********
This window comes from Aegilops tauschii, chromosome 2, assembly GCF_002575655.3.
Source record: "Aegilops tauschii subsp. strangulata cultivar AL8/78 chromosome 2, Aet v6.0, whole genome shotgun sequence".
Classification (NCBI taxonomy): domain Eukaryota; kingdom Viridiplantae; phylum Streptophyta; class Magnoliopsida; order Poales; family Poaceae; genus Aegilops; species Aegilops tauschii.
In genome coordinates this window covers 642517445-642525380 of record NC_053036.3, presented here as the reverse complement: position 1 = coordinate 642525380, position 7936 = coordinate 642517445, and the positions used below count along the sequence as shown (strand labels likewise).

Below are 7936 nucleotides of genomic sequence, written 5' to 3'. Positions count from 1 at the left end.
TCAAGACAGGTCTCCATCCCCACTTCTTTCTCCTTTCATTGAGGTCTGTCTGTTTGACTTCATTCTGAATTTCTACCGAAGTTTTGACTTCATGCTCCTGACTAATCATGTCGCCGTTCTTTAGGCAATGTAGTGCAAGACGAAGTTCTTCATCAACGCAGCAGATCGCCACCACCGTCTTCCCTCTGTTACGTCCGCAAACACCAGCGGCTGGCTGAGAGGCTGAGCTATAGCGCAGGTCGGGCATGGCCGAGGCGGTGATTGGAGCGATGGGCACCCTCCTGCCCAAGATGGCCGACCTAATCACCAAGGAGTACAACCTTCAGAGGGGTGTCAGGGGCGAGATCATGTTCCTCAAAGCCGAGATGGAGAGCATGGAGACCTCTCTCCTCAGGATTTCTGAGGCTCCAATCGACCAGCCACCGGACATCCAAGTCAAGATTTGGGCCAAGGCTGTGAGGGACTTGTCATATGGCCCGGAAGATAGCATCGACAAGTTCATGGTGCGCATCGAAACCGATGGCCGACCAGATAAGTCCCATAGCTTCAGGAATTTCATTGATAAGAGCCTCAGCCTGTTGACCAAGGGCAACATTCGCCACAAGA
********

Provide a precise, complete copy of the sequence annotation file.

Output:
This window comes from Aegilops tauschii, chromosome 2, assembly GCF_002575655.3.
Source record: "Aegilops tauschii subsp. strangulata cultivar AL8/78 chromosome 2, Aet v6.0, whole genome shotgun sequence".
Classification (NCBI taxonomy): domain Eukaryota; kingdom Viridiplantae; phylum Streptophyta; class Magnoliopsida; order Poales; family Poaceae; genus Aegilops; species Aegilops tauschii.
In genome coordinates this window covers 642517445-642525380 of record NC_053036.3, presented here as the reverse complement: position 1 = coordinate 642525380, position 7936 = coordinate 642517445, and the positions used below count along the sequence as shown (strand labels likewise).

Below are 7936 nucleotides of genomic sequence, written 5' to 3'. Positions count from 1 at the left end.
TCAAGACAGGTCTCCATCCCCACTTCTTTCTCCTTTCATTGAGGTCTGTCTGTTTGACTTCATTCTGAATTTCTACCGAAGTTTTGACTTCATGCTCCTGACTAATCATGTCGCCGTTCTTTAGGCAATGTAGTGCAAGACGAAGTTCTTCATCAACGCAGCAGATCGCCACCACCGTCTTCCCTCTGTTACGTCCGCAAACACCAGCGGCTGGCTGAGAGGCTGAGCTATAGCGCAGGTCGGGCATGGCCGAGGCGGTGATTGGAGCGATGGGCACCCTCCTGCCCAAGATGGCCGACCTAATCACCAAGGAGTACAACCTTCAGAGGGGTGTCAGGGGCGAGATCATGTTCCTCAAAGCCGAGATGGAGAGCATGGAGACCTCTCTCCTCAGGATTTCTGAGGCTCCAATCGACCAGCCACCGGACATCCAAGTCAAGATTTGGGCCAAGGCTGTGAGGGACTTGTCATATGGCCCGGAAGATAGCATCGACAAGTTCATGGTGCGCATCGAAACCGATGGCCGACCAGATAAGTCCCATAGCTTCAGGAATTTCATTGATAAGAGCCTCAGCCTGTTGACCAAGGGCAACATTCGCCACAAGA